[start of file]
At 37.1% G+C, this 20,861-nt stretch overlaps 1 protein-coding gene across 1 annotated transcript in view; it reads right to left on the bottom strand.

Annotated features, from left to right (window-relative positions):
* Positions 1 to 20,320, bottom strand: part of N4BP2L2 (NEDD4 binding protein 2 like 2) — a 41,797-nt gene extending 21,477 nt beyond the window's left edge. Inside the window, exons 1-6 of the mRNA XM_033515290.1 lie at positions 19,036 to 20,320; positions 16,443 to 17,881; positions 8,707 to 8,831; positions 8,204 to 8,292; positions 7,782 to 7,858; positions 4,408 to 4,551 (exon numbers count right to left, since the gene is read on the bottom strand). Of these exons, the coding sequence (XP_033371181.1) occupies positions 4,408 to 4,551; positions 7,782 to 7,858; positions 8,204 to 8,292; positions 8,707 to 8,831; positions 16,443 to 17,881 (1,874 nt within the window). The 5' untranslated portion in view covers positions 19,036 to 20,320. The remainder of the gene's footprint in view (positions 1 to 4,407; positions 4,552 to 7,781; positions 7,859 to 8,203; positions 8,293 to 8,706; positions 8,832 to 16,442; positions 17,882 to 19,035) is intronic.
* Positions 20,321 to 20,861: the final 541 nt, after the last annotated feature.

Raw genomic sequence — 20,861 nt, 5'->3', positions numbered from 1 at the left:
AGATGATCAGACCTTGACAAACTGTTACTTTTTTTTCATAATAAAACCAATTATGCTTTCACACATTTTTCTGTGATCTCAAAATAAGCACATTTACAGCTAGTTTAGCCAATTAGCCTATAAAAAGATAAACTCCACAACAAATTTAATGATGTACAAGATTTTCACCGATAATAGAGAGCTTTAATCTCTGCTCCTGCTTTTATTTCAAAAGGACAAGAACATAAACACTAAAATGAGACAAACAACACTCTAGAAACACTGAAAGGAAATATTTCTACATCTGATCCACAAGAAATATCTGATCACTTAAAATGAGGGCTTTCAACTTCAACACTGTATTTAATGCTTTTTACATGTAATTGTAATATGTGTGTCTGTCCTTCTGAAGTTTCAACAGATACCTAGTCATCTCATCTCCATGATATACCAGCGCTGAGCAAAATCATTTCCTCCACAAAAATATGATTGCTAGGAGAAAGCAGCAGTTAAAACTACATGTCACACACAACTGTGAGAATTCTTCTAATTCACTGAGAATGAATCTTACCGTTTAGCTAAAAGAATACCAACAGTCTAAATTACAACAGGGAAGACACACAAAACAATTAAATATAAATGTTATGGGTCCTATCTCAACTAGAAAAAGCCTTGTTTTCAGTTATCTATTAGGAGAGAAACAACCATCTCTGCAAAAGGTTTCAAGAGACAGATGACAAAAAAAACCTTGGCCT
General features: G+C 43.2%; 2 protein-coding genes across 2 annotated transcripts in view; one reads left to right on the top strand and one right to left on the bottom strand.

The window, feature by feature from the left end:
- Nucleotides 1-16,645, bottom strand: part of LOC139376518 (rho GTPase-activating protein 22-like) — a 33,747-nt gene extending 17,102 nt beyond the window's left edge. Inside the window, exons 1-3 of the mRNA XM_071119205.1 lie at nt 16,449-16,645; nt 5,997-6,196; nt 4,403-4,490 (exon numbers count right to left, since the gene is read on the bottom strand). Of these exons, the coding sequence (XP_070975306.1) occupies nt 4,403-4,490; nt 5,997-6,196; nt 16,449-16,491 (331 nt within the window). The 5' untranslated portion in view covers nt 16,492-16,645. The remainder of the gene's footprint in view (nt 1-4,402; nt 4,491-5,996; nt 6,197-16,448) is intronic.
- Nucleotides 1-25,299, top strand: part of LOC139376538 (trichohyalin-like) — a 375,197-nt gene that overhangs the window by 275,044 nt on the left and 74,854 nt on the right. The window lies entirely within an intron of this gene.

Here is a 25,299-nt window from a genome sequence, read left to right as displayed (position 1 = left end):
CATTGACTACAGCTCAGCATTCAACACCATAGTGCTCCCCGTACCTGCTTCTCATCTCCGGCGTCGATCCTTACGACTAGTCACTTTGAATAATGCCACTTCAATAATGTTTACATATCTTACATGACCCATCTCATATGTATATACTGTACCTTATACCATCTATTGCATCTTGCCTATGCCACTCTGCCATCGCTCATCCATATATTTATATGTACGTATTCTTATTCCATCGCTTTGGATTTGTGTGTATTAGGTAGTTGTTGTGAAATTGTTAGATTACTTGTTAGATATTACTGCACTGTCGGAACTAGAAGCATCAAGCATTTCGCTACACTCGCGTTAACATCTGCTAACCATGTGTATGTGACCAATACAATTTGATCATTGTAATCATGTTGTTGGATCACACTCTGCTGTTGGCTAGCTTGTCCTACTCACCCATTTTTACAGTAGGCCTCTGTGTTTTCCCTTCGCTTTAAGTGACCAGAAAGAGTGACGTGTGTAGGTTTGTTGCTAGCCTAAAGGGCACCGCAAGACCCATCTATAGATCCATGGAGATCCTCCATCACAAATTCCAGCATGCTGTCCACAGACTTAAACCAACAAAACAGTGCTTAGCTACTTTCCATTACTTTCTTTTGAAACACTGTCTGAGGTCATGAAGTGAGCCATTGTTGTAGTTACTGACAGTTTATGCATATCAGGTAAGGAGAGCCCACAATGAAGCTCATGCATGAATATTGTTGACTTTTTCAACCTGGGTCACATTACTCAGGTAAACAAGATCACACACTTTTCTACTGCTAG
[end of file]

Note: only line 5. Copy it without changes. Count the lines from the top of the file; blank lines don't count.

Raw genomic sequence — 20,861 nt, 5'->3', positions numbered from 1 at the left: